He co-led the housing and urban transition team for the Obama administration and previously served as Chief of Staff to the Secretary of Housing and Urban Development under Bill Clinton. 

From 14 to 16 January this year, he came to Sheffield and Rotherham with Kelly Kline, Economic Development Director of the City of Fremont, California.

Together they visited companies including Sheffield Forgemasters International, Alcoa (previously Firth Rixson), and Newburgh Precision, to see first-hand the evolution of manufacturing and its reliance on technology and skilled workers.

During that visit, Sheffield and Rotherham revealed a plan to create the first Advanced Manufacturing Innovation District in the UK, which will be Europe’s largest research-led advanced manufacturing cluster.
For the past 50 years, the landscape of innovation has been dominated by places like Silicon Valley - spatially isolated corporate campuses, accessible only by car, with little emphasis on quality of life or on integrating work, housing and recreation.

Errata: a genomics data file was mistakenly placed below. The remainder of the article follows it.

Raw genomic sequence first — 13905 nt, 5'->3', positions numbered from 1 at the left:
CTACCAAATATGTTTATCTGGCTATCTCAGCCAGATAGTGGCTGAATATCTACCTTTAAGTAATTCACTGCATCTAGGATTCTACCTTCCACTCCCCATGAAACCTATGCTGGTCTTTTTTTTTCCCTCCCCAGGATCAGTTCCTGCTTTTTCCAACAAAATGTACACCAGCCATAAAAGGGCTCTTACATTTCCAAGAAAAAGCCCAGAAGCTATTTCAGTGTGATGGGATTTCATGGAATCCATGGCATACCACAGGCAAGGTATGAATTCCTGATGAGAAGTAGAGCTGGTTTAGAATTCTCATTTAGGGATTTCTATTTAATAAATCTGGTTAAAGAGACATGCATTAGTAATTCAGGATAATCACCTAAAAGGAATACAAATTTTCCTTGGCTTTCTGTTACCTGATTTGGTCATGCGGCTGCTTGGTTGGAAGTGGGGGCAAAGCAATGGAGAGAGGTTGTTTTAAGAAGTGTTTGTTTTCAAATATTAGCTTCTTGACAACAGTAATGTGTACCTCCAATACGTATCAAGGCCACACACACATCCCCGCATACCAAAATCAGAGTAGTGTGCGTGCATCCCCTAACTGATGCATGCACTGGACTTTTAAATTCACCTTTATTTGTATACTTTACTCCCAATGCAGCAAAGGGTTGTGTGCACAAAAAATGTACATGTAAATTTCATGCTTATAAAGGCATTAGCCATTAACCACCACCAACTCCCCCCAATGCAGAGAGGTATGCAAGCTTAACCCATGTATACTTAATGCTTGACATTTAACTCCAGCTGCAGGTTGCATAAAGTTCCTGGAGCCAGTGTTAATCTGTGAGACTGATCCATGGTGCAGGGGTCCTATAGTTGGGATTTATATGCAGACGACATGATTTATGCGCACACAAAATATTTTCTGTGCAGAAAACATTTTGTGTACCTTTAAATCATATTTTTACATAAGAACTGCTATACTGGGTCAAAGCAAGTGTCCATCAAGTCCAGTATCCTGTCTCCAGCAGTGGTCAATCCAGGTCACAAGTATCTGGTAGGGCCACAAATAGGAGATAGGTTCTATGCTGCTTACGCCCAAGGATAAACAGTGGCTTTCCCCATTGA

By contrast, Innovation Districts combine research institutions, innovative firms and business incubators with the benefits of urban living. Unlike traditional science parks, these districts cluster cutting-edge research in geographic areas that are liveable, walkable, bike-able, and transit connected.

Councillor Leigh Bramall, cabinet member for business, skills and development at Sheffield City Council, said: “We know that, here in Sheffield City Region, we have something extremely special.

“Our expertise in advanced manufacturing is truly world-class, and we’re pleased that Bruce has also recognised this.  

“But what Bruce has done is help us to shape our plans and the pathway to drive forward to the next level - to become not just world-class but world-scale - and help create a vibrant Sheffield and Rotherham that can compete with the best in the 21st century and beyond.”

In his report, Mr Katz says that the advanced manufacturing companies in Sheffield and Rotherham “make up an innovation ecosystem that draws from a pool of talented workers and applied research.”